We Read Books So You Don't Have To: Progressive Nation

Categories: News

 

progressive nation cover.jpgWhen it comes to travel, we will admit to being a total geek. Forget about a beach in Cabo or a schmancy resort: We want to see where important stuff happened! We've been to Paul Revere's house. We've stood in the room where Winston Churchill was born. We even made treks to the Abbey where the Sound of Music's Maria almost became a nun and the farmhouse where Bogie married Bacall. (Admittedly, our definition of "important" is pretty expansive.)

That's one reason why we were happy to choose "Progressive Nation: a Travel Guide with 400+ Inspiring Landmarks and Left Turns" for our second Valley Fever book of the week. This isn't just a travel guide for geeks -- it's one specifically written for lefty geeks. And it's got a really good chapter on Arizona.

Author Jerome Pohlen -- who's lefty enough to have run for Congress on the Green Party ticket -- highlights five local spots. And, we have to admit, we were only aware of one of them before reading this book: the gorgeous Old City Hall in Phoenix, which is part of the county courthouse and is the spot where the Miranda case was twice tried in the '60s. Thanks to Ernesto Miranda, rapist and kidnapper, every crook in the country has the right to remain silent. Yay for progressive values!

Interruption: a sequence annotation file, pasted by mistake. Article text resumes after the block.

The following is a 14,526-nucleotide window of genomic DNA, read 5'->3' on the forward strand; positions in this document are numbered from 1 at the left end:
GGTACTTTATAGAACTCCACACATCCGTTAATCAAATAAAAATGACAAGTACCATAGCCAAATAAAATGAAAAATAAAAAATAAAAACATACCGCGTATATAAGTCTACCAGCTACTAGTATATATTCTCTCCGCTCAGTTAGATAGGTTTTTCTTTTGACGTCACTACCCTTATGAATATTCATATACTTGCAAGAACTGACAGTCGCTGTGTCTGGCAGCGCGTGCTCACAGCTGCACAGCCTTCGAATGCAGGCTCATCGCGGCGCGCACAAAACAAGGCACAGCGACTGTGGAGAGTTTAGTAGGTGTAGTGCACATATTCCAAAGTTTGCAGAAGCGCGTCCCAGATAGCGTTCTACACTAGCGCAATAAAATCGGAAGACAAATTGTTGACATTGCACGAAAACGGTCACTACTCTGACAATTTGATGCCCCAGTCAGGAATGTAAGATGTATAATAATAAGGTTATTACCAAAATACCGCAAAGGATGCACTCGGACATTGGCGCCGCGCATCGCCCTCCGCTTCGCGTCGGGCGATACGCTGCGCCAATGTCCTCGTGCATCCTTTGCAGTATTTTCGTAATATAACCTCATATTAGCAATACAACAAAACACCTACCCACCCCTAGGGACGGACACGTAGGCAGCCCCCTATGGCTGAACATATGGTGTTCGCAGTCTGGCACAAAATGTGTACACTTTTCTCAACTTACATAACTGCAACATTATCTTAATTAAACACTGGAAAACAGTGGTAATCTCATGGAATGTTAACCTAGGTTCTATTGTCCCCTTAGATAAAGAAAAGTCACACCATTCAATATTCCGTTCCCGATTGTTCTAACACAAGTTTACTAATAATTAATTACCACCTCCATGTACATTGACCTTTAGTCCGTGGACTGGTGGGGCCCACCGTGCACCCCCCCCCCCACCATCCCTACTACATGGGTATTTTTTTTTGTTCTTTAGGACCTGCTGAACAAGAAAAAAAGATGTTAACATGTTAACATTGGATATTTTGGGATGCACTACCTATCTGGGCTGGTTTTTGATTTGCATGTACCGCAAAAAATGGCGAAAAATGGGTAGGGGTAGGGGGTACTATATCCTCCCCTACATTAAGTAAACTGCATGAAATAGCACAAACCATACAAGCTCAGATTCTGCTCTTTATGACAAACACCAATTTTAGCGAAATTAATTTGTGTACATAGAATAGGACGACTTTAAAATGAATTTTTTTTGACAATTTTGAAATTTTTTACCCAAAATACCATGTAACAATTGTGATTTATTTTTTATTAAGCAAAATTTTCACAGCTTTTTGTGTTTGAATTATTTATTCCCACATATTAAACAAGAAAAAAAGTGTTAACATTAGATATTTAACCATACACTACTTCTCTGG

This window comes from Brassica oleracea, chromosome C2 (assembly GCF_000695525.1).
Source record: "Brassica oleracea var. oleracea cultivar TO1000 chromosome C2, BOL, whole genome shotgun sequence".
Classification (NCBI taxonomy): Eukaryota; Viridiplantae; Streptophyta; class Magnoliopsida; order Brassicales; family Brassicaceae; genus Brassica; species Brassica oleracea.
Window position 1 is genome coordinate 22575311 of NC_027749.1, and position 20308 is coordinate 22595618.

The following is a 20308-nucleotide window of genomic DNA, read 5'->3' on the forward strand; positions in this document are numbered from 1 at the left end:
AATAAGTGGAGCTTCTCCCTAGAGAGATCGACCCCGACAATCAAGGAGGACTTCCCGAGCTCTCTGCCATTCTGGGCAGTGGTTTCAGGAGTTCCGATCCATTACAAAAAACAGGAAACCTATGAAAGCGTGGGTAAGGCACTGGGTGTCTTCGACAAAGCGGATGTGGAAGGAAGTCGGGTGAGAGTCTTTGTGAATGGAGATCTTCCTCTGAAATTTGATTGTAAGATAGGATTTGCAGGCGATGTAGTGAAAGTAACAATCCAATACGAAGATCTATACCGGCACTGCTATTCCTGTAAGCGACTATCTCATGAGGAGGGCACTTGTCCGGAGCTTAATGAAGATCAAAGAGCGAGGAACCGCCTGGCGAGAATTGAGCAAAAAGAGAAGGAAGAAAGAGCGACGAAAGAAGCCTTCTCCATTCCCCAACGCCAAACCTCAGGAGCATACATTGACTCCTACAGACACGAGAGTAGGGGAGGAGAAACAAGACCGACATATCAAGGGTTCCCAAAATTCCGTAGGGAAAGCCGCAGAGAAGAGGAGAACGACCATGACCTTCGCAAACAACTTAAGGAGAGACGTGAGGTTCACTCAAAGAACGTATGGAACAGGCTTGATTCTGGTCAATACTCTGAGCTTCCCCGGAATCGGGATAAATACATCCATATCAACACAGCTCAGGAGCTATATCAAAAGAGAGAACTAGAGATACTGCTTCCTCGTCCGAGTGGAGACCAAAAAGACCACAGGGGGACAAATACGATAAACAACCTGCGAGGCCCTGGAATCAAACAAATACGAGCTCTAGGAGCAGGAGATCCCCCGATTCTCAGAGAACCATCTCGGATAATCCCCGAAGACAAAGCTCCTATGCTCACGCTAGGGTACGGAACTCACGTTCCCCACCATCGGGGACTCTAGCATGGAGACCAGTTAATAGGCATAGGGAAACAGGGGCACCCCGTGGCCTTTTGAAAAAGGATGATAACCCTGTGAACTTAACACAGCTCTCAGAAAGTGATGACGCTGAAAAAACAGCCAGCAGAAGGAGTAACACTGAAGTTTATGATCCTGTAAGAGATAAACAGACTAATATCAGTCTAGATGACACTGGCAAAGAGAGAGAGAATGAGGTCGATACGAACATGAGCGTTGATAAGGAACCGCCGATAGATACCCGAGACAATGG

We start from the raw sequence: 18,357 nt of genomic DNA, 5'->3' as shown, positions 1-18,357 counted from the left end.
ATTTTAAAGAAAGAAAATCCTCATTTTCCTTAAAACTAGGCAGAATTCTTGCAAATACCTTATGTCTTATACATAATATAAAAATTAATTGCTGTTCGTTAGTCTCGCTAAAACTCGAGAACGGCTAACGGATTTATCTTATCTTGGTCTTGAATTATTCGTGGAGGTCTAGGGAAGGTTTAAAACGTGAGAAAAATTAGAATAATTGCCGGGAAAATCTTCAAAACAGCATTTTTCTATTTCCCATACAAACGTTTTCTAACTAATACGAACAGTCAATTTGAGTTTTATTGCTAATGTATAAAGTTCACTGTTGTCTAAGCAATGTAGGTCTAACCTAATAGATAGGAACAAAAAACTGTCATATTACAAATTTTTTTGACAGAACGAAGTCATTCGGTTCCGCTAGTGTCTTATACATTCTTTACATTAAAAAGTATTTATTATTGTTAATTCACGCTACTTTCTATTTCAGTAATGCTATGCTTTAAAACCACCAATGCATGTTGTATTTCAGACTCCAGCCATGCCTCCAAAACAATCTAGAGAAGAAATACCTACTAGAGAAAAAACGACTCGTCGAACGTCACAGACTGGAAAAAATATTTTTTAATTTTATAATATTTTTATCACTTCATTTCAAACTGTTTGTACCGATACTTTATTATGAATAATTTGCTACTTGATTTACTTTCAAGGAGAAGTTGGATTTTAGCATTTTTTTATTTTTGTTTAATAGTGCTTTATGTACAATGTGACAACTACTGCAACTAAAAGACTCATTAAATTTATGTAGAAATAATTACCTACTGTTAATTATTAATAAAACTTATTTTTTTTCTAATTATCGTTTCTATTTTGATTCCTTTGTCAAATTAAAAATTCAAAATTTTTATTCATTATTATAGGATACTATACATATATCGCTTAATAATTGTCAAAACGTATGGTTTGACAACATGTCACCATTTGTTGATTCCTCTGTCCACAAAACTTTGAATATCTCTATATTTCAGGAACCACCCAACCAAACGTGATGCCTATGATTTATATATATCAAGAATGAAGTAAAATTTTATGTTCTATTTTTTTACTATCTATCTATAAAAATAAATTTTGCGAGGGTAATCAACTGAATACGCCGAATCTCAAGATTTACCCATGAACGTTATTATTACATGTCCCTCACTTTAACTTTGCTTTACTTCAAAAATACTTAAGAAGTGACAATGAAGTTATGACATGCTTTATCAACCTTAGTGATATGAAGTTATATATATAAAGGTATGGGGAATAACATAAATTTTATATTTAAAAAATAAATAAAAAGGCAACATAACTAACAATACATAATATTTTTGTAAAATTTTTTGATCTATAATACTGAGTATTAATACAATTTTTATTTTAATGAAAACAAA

This book shouldn't be taken literally as a travel guide; it's not clear that Pohlen has visited all the places he's written about, and he doesn't give quite enough detail to make a pilgrimage possible without a little sleuthing. (Which courtroom, for example, hosted the first Miranda trial? Pohlen doesn't say.) But for a state-by-state guide to progressive highlights, this book was surprisingly zippy.

Pohlen chronicles a trio of Tucson locations (yawn!) But he also gives some ink to a spot well off the beaten track. Literally. Pohlen writes of Harry Hay, a gay activist who in the late '70s became convinced that gay men were "losing sight of their unique sexual identities in an attempt to mimic heterosexual roles," as Pohlen writes. "And, at the very least, gay men were becoming boring."

So Hay convened the first-ever Faerie Gathering, hoping to establish a "flamboyant, anti-assimiliationist fringe of gay liberation." He chose to host the festival in the Sonoran Desert, forty miles outside Benson -- and still manged to draw more than 200 men.

As Pohlen writes, "One of the weekend's highlights, according to participants, was a 'spontaneous mud ritual' along an old creek bed. Sometime after dusk a horned black bull came upon the nake, mud-covered throng and stayed nearby until frightened off by a fireworks display. The faeries took the bull's spontaneous appearance as a positive omen." But of course.

Of course the idea of flamboyant, anti-assimilitationist gays seems charmingly quaint in this age of gay marriage, adoption, and Portia-and-Ellen domesticity. But we think that only makes the Faerie Gathering movement seem even more worthy of a road trip. 

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